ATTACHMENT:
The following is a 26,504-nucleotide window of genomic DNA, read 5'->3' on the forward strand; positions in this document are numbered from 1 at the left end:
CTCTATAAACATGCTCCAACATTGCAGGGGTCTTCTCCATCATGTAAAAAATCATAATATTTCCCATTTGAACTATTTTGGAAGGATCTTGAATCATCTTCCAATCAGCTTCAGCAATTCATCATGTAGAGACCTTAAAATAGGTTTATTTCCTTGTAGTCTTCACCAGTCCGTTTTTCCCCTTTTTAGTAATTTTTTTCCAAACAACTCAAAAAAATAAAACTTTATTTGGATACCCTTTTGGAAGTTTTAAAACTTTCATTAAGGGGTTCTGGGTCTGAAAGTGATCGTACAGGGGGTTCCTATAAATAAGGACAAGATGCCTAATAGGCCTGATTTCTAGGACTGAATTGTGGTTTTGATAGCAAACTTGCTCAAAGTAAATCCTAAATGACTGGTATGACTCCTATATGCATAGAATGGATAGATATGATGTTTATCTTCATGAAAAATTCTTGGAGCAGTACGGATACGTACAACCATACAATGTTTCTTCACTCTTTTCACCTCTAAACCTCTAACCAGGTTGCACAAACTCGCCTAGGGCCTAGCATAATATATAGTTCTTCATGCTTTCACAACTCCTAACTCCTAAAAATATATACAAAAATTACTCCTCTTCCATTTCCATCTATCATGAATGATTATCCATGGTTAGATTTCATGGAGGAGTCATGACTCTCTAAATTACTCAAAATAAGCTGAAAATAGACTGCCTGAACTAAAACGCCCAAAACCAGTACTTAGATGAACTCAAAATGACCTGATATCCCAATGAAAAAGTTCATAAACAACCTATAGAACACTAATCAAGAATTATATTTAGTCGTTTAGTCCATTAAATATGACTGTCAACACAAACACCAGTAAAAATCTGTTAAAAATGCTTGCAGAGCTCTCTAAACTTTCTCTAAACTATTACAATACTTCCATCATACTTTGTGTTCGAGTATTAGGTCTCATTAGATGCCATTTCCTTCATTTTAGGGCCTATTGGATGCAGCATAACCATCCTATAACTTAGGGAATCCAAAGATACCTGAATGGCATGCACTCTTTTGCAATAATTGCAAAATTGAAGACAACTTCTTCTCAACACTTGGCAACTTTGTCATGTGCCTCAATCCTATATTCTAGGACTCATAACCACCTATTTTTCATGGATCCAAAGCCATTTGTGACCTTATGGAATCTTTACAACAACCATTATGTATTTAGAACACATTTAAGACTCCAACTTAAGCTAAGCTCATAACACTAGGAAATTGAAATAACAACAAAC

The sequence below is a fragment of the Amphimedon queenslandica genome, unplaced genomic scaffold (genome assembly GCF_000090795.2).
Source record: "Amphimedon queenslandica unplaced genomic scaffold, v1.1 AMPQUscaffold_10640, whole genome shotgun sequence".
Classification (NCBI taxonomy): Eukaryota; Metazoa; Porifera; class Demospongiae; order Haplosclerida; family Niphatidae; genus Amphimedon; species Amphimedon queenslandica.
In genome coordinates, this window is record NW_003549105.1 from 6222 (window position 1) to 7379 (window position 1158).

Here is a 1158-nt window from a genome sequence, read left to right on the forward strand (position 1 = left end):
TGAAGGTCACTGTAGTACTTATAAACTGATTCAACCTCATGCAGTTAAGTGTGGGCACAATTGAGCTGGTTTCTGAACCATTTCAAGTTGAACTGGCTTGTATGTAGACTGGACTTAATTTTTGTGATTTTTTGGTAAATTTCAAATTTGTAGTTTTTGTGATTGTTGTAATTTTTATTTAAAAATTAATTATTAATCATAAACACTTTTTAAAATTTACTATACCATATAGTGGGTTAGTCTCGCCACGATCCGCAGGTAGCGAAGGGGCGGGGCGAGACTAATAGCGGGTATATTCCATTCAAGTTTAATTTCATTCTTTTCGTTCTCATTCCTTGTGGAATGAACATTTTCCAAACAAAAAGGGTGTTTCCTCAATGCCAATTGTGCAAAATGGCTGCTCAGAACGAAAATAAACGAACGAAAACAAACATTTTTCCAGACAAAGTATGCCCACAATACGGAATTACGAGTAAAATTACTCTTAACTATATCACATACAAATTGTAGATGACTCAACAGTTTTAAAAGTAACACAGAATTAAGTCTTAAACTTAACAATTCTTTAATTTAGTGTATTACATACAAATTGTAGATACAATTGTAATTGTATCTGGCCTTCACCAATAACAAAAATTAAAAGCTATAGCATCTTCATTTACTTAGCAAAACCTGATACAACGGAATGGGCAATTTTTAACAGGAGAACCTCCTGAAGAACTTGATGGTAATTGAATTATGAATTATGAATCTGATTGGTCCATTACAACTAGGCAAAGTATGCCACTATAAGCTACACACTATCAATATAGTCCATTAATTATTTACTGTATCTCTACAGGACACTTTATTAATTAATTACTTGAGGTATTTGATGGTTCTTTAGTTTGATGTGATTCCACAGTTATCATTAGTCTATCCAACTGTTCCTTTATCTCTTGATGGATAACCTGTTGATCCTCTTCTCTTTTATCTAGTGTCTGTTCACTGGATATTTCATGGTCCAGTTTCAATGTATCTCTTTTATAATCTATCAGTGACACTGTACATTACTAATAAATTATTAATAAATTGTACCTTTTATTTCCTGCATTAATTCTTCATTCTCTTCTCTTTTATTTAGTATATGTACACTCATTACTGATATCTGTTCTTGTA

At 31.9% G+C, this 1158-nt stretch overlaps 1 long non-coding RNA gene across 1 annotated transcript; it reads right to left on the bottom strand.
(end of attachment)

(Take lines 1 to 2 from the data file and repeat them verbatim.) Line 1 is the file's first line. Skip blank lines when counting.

The following is a 26,504-nucleotide window of genomic DNA, read 5'->3' on the forward strand; positions in this document are numbered from 1 at the left end:
CTCTATAAACATGCTCCAACATTGCAGGGGTCTTCTCCATCATGTAAAAAATCATAATATTTCCCATTTGAACTATTTTGGAAGGATCTTGAATCATCTTCCAATCAGCTTCAGCAATTCATCATGTAGAGACCTTAAAATAGGTTTATTTCCTTGTAGTCTTCACCAGTCCGTTTTTCCCCTTTTTAGTAATTTTTTTCCAAACAACTCAAAAAAATAAAACTTTATTTGGATACCCTTTTGGAAGTTTTAAAACTTTCATTAAGGGGTTCTGGGTCTGAAAGTGATCGTACAGGGGGTTCCTATAAATAAGGACAAGATGCCTAATAGGCCTGATTTCTAGGACTGAATTGTGGTTTTGATAGCAAACTTGCTCAAAGTAAATCCTAAATGACTGGTATGACTCCTATATGCATAGAATGGATAGATATGATGTTTATCTTCATGAAAAATTCTTGGAGCAGTACGGATACGTACAACCATACAATGTTTCTTCACTCTTTTCACCTCTAAACCTCTAACCAGGTTGCACAAACTCGCCTAGGGCCTAGCATAATATATAGTTCTTCATGCTTTCACAACTCCTAACTCCTAAAAATATATACAAAAATTACTCCTCTTCCATTTCCATCTATCATGAATGATTATCCATGGTTAGATTTCATGGAGGAGTCATGACTCTCTAAATTACTCAAAATAAGCTGAAAATAGACTGCCTGAACTAAAACGCCCAAAACCAGTACTTAGATGAACTCAAAATGACCTGATATCCCAATGAAAAAGTTCATAAACAACCTATAGAACACTAATCAAGAATTATATTTAGTCGTTTAGTCCATTAAATATGACTGTCAACACAAACACCAGTAAAAATCTGTTAAAAATGCTTGCAGAGCTCTCTAAACTTTCTCTAAACTATTACAATACTTCCATCATACTTTGTGTTCGAGTATTAGGTCTCATTAGATGCCATTTCCTTCATTTTAGGGCCTATTGGATGCAGCATAACCATCCTATAACTTAGGGAATCCAAAGATACCTGAATGGCATGCACTCTTTTGCAATAATTGCAAAATTGAAGACAACTTCTTCTCAACACTTGGCAACTTTGTCATGTGCCTCAATCCTATATTCTAGGACTCATAACCACCTATTTTTCATGGATCCAAAGCCATTTGTGACCTTATGGAATCTTTACAACAACCATTATGTATTTAGAACACATTTAAGACTCCAACTTAAGCTAAGCTCATAACACTAGGAAATTGAAATAACAACAAAC